Hyperopia is a condition in which light is focused behind, instead of on, the retina. This results in close objects appearing blurry, while far objects may appear normal. As the condition worsens, objects at all distances may be blurry. Other symptoms may include headaches and eye strain.  People may also experience accommodative dysfunction, binocular dysfunction, amblyopia, and strabismus.

Far sight is caused by an imperfection of the eyes. Often it occurs when the eyeball is too short, or the lens or cornea is misshapen. Risk factors include a family history of the condition, diabetes, certain medications, and tumours around the eye. It is a type of refractive error. Diagnosis is based on an eye exam.

What are the Symptoms?

If the eye is too short for the refractive power of the cornea and lens, the image produced will be focused beyond the retina. Consequently, the person will be able to see distances clearly, but close up images will be blurred. Light rays bend less than they should, so the focused image lies behind the retina.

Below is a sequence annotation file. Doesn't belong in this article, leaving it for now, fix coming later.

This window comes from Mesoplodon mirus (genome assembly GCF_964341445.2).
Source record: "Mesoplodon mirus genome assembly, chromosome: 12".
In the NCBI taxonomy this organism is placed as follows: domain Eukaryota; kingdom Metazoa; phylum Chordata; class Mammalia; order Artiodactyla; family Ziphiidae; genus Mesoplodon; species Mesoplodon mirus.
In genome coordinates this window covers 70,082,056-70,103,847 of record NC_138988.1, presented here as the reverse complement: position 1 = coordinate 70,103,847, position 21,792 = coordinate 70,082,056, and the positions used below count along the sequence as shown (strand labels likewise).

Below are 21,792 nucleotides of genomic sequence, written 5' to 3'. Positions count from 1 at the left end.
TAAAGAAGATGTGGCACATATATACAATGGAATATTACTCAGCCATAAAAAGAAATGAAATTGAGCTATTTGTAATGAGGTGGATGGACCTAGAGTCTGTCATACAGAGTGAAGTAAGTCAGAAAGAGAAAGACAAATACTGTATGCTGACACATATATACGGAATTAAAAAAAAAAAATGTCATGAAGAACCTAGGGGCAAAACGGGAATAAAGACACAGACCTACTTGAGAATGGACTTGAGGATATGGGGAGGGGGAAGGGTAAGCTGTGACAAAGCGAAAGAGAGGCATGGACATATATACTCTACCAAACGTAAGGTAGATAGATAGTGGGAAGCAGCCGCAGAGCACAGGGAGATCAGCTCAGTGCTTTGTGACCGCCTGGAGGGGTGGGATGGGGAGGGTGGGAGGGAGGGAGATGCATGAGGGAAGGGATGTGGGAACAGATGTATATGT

What is Hyperopia?

Hyperopia is the technical term for long sightedness.

The optician’s prescriptions will show a plus sign before the number called ‘Sphere’ (eg +2.00D). The larger the number, the more long-sighted the eye and the further behind the retina the image will fall.

What Treatments are available?

The treatment options for hyperopia depends on a variety of factors including your age, your prescription and your requirements. Common treatments include LASIK, LASEK, Refractive Lens Exchange and Implantable Contact Lenses.

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